12 Rarest Japanese Names to Add to your Baby List

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While all of these names are rare for their usage alone, they also demonstrate a unique trend among Japanese naming traditions in general. Unlike languages that use letters, such as English or Spanish, Japanese includes Kanji characters. These Kanji act as letters to form a word, but each Kanji also has its own unique significance. As a result, one Japanese name can have multiple spellings and meanings while still being pronounced the same way. Read the list below to discover some rare Japanese names, their most popular Kanji spellings, and how Japanese naming conventions have shifted over the years.

  1. Akemi
  2. Kanji Example: 亮美
    Meaning: Bright, beautiful
      Gender: Feminine
    Rating: 4,100 (2020)
    photo source: McKayla Crump via Unsplash

    As noted, the meaning of a name in Japanese can change depending on which Kanji characters the parents use to spell it. In general, Akemi means bright or beautiful, but other Kanji  combinations make it mean things like “bright heart,” or “bright hope.” Despite its sweet significance, Akemi is a fairly rare Japanese name, ranking at #4,100.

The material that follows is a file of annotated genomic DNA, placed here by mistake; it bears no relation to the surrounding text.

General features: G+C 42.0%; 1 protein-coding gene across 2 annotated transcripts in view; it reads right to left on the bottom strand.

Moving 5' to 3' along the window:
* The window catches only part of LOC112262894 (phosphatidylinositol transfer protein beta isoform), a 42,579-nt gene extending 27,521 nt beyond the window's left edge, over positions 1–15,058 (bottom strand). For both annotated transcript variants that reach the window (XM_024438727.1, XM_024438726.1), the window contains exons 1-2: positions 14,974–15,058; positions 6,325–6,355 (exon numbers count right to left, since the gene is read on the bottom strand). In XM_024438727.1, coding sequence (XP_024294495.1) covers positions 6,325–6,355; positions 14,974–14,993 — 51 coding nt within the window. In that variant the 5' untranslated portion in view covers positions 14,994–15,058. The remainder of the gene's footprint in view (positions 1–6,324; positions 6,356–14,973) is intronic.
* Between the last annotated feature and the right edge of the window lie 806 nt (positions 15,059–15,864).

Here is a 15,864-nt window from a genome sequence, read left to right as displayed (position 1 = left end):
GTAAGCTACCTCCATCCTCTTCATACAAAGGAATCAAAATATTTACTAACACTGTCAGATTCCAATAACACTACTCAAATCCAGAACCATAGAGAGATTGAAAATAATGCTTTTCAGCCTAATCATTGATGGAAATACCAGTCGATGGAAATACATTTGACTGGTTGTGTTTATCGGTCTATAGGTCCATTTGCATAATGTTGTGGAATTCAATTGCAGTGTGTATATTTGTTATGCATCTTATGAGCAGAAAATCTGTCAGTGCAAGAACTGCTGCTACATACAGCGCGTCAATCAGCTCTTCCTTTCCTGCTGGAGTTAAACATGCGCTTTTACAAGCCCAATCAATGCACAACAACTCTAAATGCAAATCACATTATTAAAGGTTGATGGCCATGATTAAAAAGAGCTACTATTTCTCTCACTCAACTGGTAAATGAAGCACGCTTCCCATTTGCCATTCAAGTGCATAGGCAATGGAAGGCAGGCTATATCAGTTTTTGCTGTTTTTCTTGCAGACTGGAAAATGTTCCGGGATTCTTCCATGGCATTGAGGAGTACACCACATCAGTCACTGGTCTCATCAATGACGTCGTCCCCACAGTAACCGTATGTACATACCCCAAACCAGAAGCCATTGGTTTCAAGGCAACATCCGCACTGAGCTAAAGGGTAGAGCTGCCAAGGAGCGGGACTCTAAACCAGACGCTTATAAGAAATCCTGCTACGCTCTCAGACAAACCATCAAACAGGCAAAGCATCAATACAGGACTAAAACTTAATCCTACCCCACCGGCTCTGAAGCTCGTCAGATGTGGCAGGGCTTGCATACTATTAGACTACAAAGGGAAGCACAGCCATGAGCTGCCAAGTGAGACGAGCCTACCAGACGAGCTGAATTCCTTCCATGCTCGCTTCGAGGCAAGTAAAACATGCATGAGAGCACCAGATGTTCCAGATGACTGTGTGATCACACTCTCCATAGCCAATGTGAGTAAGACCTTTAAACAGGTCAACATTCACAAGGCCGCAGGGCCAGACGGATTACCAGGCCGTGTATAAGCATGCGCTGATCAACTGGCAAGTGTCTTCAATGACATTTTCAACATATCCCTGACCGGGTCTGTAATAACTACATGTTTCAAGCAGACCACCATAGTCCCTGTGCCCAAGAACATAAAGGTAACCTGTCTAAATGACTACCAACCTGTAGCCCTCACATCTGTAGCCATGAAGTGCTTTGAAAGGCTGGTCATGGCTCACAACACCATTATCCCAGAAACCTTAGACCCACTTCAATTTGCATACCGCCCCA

Did you know

    Despite its rare usage, Akemi’s 2020 rating is actually up by over 5,000 points compared to its 2019 rating.

  3. Emiko
  4. Kanji Example: 恵美子
    Meaning: Beautiful blessing
      Gender: Feminine
    Rating: 4,633 (2020)
    photo source: Christian Noelle via Unsplash

    The most popular combinations for Emiko include “blessing,” beauty,” and “girl child.” It is one of a series of Japanese names ending in -ko, meaning child, which were more popular in years past but have gone out of fashion in recent decades. In some cases, -ko was a suffix that denoted honor or some other title of respect. As a result, many women did not consider -ko an integral part of their names and omitted it when introducing themselves. In the rare instances you meet a child with a -ko ending name today, it will be included as an official part of their names.

    Did you know

    There are several Emikos who were/are professional athletes, including Emiko Okazaki, Emiko Kado, and Emiko Odaka.